Greg Hudson <ghudson@MIT.EDU> writes:
> > However, the advantage that the RCS-style numbers have is that,
> > given two revision numbers, you can determine their relationship (if
> > any) simply by inspecting the numbers --- no I/O is necessary. In
> > your system, you might need to walk the node's entire history in the
> > database before you could be sure they weren't related. This
> > ability to quickly recognize related nodes was useful in computing
> > deltas.
> Assuming you actually actually meant "was useful" in that tense, can
> you describe where you actually wind up using this feature of
> node-revision IDs?
Check out libsvn_fs/delta.c:replace.
> I have concerns about its actual usefulness. Suppose I create every C
> source file in a source tree by copying copyright-template.c to a new
> file, and every directory by copying directory-template to the new
> place. Now all my C source files live in the same node and all my
> directories live in the same node, but they don't have much in common.
> What are you going to do with the information that two node-revisions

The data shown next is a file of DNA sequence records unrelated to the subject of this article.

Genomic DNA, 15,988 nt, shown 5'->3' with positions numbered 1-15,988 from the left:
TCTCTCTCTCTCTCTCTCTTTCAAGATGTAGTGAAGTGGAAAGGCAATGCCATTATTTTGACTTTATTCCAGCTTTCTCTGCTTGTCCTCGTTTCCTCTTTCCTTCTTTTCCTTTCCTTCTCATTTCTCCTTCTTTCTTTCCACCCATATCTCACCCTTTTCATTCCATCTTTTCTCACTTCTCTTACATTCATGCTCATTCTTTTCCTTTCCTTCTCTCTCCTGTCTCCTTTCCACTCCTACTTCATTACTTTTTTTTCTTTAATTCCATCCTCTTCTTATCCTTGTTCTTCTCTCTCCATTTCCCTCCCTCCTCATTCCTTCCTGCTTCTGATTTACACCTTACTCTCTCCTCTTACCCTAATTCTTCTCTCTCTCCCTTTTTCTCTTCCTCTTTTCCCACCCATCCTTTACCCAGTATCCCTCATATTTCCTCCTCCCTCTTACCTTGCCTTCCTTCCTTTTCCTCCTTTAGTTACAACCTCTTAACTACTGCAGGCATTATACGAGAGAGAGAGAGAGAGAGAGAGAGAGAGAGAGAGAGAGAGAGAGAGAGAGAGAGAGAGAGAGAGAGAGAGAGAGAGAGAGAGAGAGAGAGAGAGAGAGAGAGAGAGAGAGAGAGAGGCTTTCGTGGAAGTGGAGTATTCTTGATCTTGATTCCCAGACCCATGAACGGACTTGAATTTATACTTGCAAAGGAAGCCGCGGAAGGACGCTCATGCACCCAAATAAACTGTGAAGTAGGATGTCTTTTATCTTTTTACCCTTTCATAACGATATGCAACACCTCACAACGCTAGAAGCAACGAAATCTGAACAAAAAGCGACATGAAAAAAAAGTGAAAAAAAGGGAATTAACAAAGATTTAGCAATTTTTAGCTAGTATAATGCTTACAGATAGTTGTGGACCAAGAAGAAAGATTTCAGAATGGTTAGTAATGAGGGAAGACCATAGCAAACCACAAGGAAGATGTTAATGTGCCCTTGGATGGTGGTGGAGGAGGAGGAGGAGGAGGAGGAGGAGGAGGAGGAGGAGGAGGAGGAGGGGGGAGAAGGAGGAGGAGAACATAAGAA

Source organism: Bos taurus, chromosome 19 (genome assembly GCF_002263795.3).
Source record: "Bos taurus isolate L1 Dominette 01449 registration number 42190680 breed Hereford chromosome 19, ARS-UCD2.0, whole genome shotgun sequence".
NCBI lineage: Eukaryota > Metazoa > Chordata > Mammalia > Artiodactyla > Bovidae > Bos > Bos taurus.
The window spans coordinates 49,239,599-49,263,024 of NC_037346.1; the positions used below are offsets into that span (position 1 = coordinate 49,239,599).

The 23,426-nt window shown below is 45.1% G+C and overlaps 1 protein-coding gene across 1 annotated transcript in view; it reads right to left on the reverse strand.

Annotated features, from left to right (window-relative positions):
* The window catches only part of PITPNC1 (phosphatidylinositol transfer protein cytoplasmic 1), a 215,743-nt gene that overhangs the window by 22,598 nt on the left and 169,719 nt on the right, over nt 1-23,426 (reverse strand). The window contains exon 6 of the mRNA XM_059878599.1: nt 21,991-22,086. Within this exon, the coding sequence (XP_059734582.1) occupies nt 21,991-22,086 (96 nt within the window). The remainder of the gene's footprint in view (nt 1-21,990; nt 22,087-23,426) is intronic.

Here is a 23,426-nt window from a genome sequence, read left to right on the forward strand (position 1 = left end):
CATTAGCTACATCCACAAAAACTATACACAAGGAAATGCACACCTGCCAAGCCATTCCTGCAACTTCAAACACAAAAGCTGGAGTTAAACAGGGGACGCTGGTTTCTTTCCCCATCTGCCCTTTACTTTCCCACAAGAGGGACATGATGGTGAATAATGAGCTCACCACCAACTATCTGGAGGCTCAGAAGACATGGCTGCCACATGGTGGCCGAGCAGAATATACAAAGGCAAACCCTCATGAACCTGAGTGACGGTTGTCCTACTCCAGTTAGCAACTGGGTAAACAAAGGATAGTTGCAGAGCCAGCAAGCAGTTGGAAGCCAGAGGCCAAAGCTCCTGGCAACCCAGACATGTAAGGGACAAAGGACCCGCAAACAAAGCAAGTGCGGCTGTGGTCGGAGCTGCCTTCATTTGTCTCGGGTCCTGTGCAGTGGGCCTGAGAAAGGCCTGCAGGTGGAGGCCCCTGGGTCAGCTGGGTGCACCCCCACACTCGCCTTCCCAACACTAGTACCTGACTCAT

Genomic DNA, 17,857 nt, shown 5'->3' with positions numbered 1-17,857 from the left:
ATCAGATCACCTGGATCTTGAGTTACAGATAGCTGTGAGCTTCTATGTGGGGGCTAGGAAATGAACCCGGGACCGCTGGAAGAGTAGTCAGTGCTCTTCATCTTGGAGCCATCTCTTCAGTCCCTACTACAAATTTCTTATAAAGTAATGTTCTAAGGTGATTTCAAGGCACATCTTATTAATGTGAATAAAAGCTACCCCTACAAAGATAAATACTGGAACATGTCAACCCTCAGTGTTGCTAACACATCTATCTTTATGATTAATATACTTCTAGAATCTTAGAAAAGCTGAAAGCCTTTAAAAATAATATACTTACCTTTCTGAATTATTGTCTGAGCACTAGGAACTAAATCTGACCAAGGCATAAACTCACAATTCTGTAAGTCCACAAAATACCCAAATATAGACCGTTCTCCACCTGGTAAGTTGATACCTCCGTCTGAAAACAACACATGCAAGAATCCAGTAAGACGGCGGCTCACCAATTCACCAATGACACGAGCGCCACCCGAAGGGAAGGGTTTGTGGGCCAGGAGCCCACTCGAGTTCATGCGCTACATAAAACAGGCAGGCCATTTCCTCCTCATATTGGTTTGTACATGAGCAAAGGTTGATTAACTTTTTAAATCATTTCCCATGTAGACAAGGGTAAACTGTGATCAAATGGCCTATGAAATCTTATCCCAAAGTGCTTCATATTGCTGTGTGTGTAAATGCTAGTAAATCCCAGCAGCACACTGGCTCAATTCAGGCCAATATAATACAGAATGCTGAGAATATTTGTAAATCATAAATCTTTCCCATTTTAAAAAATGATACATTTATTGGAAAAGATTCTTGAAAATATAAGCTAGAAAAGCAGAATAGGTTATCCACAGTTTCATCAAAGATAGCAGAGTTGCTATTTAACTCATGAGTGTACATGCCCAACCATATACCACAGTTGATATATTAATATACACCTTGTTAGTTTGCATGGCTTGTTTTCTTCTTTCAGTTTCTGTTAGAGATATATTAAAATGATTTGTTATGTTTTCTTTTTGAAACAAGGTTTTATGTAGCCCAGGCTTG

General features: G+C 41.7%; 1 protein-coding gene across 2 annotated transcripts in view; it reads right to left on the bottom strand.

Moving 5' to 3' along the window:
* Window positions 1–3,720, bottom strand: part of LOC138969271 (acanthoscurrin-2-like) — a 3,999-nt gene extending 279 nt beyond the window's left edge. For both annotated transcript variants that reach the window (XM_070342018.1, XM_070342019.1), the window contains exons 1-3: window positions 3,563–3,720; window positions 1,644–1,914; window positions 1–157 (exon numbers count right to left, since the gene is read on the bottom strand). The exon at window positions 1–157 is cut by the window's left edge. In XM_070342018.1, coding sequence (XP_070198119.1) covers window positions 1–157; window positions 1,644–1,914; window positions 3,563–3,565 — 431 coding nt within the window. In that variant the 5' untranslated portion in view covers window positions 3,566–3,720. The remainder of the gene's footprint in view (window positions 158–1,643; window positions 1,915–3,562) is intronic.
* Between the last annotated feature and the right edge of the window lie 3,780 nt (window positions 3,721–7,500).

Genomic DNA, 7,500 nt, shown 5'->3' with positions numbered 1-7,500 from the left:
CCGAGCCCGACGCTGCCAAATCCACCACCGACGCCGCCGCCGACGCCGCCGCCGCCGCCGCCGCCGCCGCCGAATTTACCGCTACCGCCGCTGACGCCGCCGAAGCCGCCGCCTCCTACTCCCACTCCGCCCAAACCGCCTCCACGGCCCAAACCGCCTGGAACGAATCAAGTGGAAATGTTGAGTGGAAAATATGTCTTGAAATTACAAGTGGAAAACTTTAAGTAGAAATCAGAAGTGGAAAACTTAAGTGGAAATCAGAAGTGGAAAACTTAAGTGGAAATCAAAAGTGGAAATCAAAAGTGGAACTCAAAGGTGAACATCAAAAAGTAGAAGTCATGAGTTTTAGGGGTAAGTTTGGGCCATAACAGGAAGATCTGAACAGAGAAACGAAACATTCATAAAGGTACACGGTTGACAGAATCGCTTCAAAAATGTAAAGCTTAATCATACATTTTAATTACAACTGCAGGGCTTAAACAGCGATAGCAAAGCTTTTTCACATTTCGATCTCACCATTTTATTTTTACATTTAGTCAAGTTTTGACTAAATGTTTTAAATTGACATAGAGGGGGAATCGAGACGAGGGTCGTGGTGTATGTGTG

> live in the same node? You can also compute the common ancestor of
> two node-revisions, but again, what are you going to do with that?
That would stymie the test for complete unrelatedness, true. But you
could still tell whether two files were more closely related than
another, which is what delta.c uses.
You will now point out that the distance according to node revision
ids doesn't have any relationship to true textual relatedness --- a
single transaction can accomplish an arbitrary amount of change. And
you might suggest some distance measure related to which *semantic*
changes are present or absent in the file. Which would be great.
I've admitted before that node revision id distance is a shaky
approximation to the true notion of relatedness we all hold in our
heads. I don't really like the RCS-style ID numbers myself, but they
are concrete, simple, and get the job done. I'd like to move to
something better, but nobody has yet suggested an alternative that has
substantial semantic advantages to justify the increased I/O costs.
I think the right solution to this will be something related to
changesets, as we discussed in Chicago. If you read the genetic
merging stuff, you won't be far off.
Received on Sat Oct 21 14:36:21 2006